by Prof Barry Dwolatzky
The discussion at this week’s JCSE “Architecture Forum” got me thinking about the future of programming. Some of the software architects present seem to believe quite strongly that the art of writing a computer program – something I’ve been doing since the early 1970’s – will soon be automated. Images of the recent fossil discoveries by scientists from my own University flashed into my mind. Will palaeontologists of the future display the fossilised remains of the long extinct “Computer Programmer”?
Programming is about abstraction. At the heart of the computer – or “programmable device” – is some low level binary machine code. Some of us may have learnt to craft these instructions by hand at some point in our careers, but since the 1960’s programmers have worked at a higher level of abstraction. The so-called “general-purpose languages” – FORTRAN, Cobol, C, Java and C# – allow the programmer to focus on relatively high-level issues when translating a design into a program. Using these languages we write our programs using assignments, loops and conditionals. Various structuring mechanisms have been introduced to help us deal with complexity. These include functions, procedures, classes and methods. Libraries of reusable functions and classes have also long been available to simplify the task of programming.
At a level of abstraction higher than these general-purpose languages are domain-specific specialised languages. Do we still use the term ‘4th generation languages” – or 4GL? These languages allow the programmer to think about the problem to be solved at a higher level. While these certainly gained some level of adoption, millions of computer programmers around the world still develop software using languages like C, C++ and Java.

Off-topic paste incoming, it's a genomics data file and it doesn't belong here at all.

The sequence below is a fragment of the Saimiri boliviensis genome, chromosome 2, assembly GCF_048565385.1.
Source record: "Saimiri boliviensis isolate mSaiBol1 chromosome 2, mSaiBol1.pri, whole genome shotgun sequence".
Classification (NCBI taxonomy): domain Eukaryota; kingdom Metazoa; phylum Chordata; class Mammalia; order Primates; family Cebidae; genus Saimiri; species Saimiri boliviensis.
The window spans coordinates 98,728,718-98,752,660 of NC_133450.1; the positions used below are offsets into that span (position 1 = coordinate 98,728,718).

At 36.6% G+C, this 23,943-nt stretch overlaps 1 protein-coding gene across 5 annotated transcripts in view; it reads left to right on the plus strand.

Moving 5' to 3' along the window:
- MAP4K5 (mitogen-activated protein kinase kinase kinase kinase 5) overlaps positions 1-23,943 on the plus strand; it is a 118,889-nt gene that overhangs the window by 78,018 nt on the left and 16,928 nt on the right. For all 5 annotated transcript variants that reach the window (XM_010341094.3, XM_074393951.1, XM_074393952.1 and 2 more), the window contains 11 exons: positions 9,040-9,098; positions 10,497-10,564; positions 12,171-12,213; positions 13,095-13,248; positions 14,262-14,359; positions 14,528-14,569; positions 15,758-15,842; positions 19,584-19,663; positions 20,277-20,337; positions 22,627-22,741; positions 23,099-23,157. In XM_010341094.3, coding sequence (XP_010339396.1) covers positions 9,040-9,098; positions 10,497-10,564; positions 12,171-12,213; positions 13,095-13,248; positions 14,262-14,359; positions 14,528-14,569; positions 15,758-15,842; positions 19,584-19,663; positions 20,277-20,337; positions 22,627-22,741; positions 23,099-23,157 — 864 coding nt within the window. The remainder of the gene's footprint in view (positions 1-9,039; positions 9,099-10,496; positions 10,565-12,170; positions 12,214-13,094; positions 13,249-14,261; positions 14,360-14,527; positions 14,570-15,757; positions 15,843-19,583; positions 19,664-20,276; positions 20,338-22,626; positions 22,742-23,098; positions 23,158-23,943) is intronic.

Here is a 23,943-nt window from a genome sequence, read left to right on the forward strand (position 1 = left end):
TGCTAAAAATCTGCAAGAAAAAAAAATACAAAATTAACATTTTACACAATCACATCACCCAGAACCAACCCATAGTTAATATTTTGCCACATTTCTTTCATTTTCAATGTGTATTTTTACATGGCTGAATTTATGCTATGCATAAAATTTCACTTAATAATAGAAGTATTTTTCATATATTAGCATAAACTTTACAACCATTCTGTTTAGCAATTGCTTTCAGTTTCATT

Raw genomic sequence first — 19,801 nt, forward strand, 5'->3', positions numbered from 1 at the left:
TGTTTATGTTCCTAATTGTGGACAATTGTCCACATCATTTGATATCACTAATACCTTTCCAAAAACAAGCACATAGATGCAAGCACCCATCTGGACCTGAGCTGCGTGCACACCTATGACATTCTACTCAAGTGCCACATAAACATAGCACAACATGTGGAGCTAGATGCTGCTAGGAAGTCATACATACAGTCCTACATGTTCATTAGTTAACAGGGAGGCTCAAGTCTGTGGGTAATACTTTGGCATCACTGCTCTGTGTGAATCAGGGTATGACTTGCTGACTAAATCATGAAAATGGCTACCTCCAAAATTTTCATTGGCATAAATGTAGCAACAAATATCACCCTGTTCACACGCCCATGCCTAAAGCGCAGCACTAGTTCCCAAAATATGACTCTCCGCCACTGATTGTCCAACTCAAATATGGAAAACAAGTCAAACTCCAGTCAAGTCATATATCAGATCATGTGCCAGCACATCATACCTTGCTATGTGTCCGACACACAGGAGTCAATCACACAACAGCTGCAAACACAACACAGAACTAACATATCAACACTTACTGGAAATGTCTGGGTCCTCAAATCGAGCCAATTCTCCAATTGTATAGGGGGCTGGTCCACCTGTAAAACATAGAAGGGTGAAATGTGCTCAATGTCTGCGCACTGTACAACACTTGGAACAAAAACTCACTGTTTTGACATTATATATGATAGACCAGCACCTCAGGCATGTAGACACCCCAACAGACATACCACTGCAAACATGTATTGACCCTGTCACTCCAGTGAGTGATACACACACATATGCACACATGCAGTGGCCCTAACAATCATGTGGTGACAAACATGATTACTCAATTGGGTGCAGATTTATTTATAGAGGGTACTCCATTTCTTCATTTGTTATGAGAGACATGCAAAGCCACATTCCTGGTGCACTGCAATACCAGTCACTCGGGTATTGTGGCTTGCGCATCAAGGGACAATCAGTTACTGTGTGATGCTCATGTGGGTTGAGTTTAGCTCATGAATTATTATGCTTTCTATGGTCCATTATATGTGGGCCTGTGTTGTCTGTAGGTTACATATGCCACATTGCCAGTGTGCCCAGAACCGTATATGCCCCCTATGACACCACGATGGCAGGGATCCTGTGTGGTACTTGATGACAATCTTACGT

In the 1990’s the concept of “model-driven development” appeared. Programs were designed using a modelling language like UML and tools were then used to automatically generate programs in the language of choice. These generated programs were in fact structured shells – a programmer still had to write a lot of C++ or Java code. The UML tools did not automate the detailed programming, but rather the high-level structuring.
The discussion at the Architecture Forum centred around architectural representations. Some of these are at higher levels of abstraction than the detailed design expressed in UML. The issue raised was this: Using modern architectural representation notations the “business rules” of the required software can be captured. Is it possible now, or will it soon be possible, to automatically generate running software from these representations? If this is possible and becomes widespread the computer programmer as we know him/her will become extinct.
My own view is that this will not happen – at least in the foreseeable future. The work of writing the detailed steps of a program is best done by a skilled human programmer. The variation and complexity of detailed programming does not lend itself to machine automation. But maybe I’m just a dinosaur of the information age refusing to accept my own imminent extinction!!??